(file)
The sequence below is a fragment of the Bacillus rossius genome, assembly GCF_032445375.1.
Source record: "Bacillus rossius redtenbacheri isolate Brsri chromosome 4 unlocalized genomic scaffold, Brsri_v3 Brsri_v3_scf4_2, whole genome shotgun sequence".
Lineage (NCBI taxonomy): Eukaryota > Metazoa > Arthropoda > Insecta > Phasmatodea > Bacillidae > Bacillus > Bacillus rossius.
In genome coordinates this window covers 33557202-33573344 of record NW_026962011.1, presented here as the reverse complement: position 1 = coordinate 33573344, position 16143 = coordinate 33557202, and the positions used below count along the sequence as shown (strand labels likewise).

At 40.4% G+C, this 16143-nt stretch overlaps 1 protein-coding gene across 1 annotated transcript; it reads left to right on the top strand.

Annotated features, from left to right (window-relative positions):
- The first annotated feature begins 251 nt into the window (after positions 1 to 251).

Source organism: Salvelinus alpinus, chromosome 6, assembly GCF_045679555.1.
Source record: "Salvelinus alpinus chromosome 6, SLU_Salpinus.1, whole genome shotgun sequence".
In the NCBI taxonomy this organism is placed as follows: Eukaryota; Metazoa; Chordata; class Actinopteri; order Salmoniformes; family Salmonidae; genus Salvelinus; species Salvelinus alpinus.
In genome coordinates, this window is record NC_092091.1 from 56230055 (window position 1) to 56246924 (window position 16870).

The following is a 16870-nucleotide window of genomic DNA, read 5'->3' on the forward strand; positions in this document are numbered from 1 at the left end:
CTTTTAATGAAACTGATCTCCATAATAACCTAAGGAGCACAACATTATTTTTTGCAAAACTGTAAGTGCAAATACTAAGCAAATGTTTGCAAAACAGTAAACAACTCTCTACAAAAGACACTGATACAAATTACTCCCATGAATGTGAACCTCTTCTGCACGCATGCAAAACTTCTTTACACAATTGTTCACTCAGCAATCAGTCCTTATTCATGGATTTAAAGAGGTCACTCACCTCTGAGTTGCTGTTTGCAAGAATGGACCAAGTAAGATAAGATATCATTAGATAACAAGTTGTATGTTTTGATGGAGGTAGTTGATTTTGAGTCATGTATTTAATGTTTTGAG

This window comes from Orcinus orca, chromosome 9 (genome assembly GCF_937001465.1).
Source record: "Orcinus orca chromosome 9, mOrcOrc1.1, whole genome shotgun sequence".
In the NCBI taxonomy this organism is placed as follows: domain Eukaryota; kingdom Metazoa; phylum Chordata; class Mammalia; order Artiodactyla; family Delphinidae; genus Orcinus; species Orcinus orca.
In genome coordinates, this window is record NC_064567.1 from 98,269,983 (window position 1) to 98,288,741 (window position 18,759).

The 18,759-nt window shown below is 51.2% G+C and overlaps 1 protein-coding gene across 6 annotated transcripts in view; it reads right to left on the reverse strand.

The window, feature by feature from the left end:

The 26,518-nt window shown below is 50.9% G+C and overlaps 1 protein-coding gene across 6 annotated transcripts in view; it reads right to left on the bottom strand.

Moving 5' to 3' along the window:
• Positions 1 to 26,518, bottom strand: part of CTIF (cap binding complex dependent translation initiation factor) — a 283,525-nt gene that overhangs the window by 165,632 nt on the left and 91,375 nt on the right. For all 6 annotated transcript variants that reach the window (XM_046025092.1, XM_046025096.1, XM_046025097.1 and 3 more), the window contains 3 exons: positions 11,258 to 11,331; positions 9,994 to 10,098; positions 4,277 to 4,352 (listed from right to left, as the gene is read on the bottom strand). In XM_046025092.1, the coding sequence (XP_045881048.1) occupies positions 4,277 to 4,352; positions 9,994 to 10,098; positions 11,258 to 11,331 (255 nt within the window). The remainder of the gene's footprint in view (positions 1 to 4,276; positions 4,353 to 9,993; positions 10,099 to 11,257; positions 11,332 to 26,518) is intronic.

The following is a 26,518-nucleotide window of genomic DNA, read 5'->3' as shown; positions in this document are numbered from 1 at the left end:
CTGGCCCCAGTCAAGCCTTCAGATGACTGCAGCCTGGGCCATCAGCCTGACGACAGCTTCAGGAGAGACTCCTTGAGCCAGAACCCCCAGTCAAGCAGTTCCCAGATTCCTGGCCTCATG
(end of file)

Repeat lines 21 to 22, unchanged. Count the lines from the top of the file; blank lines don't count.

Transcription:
Moving 5' to 3' along the window:
• Positions 1 to 26,518, bottom strand: part of CTIF (cap binding complex dependent translation initiation factor) — a 283,525-nt gene that overhangs the window by 165,632 nt on the left and 91,375 nt on the right. For all 6 annotated transcript variants that reach the window (XM_046025092.1, XM_046025096.1, XM_046025097.1 and 3 more), the window contains 3 exons: positions 11,258 to 11,331; positions 9,994 to 10,098; positions 4,277 to 4,352 (listed from right to left, as the gene is read on the bottom strand). In XM_046025092.1, the coding sequence (XP_045881048.1) occupies positions 4,277 to 4,352; positions 9,994 to 10,098; positions 11,258 to 11,331 (255 nt within the window). The remainder of the gene's footprint in view (positions 1 to 4,276; positions 4,353 to 9,993; positions 10,099 to 11,257; positions 11,332 to 26,518) is intronic.